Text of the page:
Archon News

Iran: Christians lose appeal against imprisonment and fines for Christian activities

The U.S. State Department has classified Iran as a “country of particular concern” for “having engaged in or tolerated particularly severe violations of religious freedom.”

For previous coverage of Iran, see here.

“Christians lose appeal against imprisonment and fines for house-church activities,” Article 18, August 17, 2022:

An Iranian court of appeal has upheld the sentences of five Christians facing a total of 22 years in prison and the equivalent of $2,225 in fines for their involvement in house-churches.

Joseph Shahbazian, 58, a “recognised” Christian of Armenian descent, faces 10 years in prison, and Christian converts Mina Khajavi, 59, and Malihe Nazari, 48, six years.

Meanwhile, mother and daughter Masoumeh Ghasemi and Somayeh (Sonya) Sadegh, who are also converts, must pay fines of 24 million ($950) and 40 million ($1,275) tomans respectively.

The other two converts in the case – Salar Eshraghi Moghadam and Farhad Khazaee, who were sentenced to four and one years in prison, respectively – were not part of the appeal.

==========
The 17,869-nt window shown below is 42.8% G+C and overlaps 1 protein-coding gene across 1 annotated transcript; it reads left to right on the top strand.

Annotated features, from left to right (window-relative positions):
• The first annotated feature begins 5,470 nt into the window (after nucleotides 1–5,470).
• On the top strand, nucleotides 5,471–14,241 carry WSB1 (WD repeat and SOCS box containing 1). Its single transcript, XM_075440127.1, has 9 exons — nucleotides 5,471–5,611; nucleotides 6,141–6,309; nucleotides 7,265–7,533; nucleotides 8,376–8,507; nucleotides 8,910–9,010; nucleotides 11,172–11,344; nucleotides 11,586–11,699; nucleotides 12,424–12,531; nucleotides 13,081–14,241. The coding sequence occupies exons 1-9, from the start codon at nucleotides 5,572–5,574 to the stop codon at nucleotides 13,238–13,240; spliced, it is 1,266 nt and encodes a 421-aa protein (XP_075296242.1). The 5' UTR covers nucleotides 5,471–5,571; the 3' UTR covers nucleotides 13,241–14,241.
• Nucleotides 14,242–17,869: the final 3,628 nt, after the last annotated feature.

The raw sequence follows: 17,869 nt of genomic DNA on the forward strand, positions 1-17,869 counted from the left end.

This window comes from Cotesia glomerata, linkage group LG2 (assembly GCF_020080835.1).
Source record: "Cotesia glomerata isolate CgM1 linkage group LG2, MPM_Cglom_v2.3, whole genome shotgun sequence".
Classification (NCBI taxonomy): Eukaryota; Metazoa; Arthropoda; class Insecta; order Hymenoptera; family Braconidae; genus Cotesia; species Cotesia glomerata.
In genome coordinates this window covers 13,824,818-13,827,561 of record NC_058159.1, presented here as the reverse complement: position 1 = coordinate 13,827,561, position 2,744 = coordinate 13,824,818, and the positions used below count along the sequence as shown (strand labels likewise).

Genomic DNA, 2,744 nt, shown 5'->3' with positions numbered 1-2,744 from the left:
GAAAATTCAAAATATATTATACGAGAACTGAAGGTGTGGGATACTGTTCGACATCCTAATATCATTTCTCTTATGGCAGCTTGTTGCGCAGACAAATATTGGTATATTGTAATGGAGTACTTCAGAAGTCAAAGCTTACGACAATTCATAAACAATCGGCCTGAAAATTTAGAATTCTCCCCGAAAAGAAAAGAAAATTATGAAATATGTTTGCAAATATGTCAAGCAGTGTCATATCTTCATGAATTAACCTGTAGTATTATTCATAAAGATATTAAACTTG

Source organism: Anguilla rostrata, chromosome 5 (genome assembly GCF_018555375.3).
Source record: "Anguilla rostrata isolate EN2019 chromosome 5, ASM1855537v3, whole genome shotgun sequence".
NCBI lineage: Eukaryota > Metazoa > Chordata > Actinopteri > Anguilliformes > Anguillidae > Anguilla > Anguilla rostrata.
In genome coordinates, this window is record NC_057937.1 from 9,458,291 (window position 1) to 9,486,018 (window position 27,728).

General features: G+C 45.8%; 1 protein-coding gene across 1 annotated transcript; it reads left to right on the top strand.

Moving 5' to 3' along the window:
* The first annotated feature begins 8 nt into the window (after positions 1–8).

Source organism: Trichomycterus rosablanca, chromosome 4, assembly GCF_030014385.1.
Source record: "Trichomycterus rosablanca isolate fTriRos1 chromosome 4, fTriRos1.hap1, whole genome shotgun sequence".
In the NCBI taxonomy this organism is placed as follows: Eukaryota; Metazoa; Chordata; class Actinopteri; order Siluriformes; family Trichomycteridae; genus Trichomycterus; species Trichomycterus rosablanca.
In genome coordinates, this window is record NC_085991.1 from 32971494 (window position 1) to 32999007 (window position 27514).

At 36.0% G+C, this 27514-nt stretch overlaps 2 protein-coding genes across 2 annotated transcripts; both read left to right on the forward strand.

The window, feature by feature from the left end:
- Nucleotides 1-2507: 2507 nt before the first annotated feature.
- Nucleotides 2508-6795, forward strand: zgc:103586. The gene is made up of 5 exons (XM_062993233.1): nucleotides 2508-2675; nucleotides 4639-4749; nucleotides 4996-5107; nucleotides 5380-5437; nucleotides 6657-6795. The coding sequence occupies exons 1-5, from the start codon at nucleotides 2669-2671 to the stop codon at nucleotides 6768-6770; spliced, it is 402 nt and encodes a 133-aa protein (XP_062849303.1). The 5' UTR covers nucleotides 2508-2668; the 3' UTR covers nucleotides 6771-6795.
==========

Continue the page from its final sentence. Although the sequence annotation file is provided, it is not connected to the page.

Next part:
All seven Christians were convicted in June of “forming and operating illegal organisations [house-churches] with the aim of disrupting the security of the country”.

Judges Abasali Hozavan and Khosrow Khalili Mehdiyarji of the 36th Branch of the Appeal Court of Tehran said the defence had failed to meet the necessary criteria for the appeal to be considered.

But their lawyer, Iman Soleimani, told Article18 the judgment had been reached “without an actual hearing, and with a complete disregard of the extensive and well-reasoned defence offered”.

According to Mr Soleimani, the court proceedings showed a “disregard of absolute legal and juridical principles, such as the principles of equal opportunity [to dispute accusations], legality of crimes and punishments, and right to a defence.”

The lawyer added that the copy of the verdict he had received came without any letterhead.

Article18’s advocacy director, Mansour Borji, explained: “This is a common practice in cases of prisoners of conscience, where the Islamic Republic does not want to officially own the unlawful decisions they have taken, for fear of social and political backlash.”…

Subscribe to our mailing list

More Posts